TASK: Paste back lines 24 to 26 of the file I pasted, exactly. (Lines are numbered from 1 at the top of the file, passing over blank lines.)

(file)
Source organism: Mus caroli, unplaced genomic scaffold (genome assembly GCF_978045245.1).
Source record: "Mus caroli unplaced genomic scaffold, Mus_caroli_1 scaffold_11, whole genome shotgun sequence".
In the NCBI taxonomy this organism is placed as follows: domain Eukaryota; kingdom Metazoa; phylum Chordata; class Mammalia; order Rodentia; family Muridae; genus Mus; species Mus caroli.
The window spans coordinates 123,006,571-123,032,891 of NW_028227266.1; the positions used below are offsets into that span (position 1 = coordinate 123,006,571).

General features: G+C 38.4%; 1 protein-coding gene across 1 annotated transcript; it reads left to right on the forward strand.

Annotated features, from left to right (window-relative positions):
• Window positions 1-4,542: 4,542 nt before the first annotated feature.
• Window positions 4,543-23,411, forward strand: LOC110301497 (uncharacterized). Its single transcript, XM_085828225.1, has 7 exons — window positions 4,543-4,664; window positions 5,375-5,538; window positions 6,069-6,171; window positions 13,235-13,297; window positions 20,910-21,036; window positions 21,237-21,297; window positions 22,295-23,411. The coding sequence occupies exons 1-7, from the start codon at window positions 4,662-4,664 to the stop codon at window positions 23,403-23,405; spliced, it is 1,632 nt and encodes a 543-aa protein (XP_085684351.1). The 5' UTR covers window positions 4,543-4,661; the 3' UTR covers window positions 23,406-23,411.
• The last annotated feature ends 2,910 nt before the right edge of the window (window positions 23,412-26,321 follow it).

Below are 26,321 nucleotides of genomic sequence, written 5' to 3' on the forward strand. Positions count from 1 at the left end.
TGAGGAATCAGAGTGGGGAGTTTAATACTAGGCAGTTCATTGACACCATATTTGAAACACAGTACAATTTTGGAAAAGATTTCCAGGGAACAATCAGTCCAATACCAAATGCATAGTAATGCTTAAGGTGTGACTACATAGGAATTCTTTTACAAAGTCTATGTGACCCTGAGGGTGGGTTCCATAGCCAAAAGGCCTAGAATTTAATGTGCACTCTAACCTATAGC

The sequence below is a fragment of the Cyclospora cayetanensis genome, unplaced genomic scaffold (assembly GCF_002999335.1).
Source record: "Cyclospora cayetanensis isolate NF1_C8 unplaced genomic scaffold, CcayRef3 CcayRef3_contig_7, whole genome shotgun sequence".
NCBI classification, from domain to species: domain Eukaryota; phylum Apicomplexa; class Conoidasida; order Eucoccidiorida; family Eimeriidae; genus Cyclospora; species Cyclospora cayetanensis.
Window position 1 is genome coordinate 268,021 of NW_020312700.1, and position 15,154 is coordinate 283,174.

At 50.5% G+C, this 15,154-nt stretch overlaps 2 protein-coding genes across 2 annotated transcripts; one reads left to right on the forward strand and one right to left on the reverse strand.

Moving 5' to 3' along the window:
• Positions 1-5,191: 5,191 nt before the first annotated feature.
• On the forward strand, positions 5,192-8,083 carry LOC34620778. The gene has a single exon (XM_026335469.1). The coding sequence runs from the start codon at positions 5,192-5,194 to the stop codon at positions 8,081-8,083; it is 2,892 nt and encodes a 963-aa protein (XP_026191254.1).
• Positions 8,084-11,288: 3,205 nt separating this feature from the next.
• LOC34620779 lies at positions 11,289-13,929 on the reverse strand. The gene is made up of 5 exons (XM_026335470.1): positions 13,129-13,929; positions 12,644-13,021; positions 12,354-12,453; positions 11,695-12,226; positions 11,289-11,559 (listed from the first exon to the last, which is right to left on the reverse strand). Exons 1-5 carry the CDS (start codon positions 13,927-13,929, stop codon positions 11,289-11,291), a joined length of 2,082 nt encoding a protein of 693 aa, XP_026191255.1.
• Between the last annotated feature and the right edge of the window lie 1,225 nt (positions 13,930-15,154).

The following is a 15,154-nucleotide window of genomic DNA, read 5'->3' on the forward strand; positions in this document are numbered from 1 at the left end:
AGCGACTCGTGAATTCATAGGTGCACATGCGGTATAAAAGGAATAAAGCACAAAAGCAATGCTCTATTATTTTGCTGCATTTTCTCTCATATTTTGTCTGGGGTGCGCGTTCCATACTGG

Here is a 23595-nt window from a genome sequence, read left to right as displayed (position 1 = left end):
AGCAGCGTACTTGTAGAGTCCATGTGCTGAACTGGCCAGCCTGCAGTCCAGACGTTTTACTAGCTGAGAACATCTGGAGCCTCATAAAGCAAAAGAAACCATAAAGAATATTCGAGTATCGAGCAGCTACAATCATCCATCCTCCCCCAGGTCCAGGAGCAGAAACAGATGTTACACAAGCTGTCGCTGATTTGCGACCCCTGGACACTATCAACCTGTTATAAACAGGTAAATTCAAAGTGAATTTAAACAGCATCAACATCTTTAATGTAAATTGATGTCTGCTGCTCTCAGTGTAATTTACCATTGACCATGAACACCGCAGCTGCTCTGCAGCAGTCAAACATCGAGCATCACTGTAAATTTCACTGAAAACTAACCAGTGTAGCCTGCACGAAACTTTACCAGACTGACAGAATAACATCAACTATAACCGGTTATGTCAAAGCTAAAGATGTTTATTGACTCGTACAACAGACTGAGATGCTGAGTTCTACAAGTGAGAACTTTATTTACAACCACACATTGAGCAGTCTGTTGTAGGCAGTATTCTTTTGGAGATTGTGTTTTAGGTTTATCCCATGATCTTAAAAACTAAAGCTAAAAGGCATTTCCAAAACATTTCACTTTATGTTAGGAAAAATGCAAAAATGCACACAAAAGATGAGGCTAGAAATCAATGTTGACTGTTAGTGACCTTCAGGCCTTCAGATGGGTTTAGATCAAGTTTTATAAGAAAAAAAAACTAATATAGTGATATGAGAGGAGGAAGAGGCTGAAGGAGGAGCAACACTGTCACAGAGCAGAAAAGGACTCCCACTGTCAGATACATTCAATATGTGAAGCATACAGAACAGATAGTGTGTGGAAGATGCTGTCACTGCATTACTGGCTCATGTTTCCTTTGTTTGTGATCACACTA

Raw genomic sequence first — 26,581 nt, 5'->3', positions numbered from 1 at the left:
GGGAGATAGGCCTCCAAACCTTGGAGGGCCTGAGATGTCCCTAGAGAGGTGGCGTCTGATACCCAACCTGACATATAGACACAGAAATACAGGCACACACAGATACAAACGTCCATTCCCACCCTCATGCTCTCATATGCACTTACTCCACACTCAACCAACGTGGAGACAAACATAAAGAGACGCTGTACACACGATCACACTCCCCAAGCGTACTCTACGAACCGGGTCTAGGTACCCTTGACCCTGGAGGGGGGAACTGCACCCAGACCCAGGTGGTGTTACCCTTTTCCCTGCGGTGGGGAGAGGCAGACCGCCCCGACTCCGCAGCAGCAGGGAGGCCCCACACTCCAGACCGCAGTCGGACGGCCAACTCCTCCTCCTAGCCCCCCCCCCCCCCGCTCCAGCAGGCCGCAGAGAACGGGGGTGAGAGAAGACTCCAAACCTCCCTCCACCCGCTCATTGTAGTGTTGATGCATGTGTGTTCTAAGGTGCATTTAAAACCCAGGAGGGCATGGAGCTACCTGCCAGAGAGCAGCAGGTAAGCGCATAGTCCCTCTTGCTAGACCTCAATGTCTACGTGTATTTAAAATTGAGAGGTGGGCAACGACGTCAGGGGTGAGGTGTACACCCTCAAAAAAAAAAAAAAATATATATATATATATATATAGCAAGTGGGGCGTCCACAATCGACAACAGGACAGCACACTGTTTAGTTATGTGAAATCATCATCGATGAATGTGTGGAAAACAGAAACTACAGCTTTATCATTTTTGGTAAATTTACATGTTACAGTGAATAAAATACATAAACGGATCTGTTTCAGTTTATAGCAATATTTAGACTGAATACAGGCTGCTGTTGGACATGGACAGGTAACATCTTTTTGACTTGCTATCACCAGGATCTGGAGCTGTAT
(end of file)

AGCGACTCGTGAATTCATAGGTGCACATGCGGTATAAAAGGAATAAAGCACAAAAGCAATGCTCTATTATTTTGCTGCATTTTCTCTCATATTTTGTCTGGGGTGCGCGTTCCATACTGG

Here is a 23595-nt window from a genome sequence, read left to right as displayed (position 1 = left end):
AGCAGCGTACTTGTAGAGTCCATGTGCTGAACTGGCCAGCCTGCAGTCCAGACGTTTTACTAGCTGAGAACATCTGGAGCCTCATAAAGCAAAAGAAACCATAAAGAATATTCGAGTATCGAGCAGCTACAATCATCCATCCTCCCCCAGGTCCAGGAGCAGAAACAGATGTTACACAAGCTGTCGCTGATTTGCGACCCCTGGACACTATCAACCTGTTATAAACAGGTAAATTCAAAGTGAATTTAAACAGCATCAACATCTTTAATGTAAATTGATGTCTGCTGCTCTCAGTGTAATTTACCATTGACCATGAACACCGCAGCTGCTCTGCAGCAGTCAAACATCGAGCATCACTGTAAATTTCACTGAAAACTAACCAGTGTAGCCTGCACGAAACTTTACCAGACTGACAGAATAACATCAACTATAACCGGTTATGTCAAAGCTAAAGATGTTTATTGACTCGTACAACAGACTGAGATGCTGAGTTCTACAAGTGAGAACTTTATTTACAACCACACATTGAGCAGTCTGTTGTAGGCAGTATTCTTTTGGAGATTGTGTTTTAGGTTTATCCCATGATCTTAAAAACTAAAGCTAAAAGGCATTTCCAAAACATTTCACTTTATGTTAGGAAAAATGCAAAAATGCACACAAAAGATGAGGCTAGAAATCAATGTTGACTGTTAGTGACCTTCAGGCCTTCAGATGGGTTTAGATCAAGTTTTATAAGAAAAAAAAACTAATATAGTGATATGAGAGGAGGAAGAGGCTGAAGGAGGAGCAACACTGTCACAGAGCAGAAAAGGACTCCCACTGTCAGATACATTCAATATGTGAAGCATACAGAACAGATAGTGTGTGGAAGATGCTGTCACTGCATTACTGGCTCATGTTTCCTTTGTTTGTGATCACACTA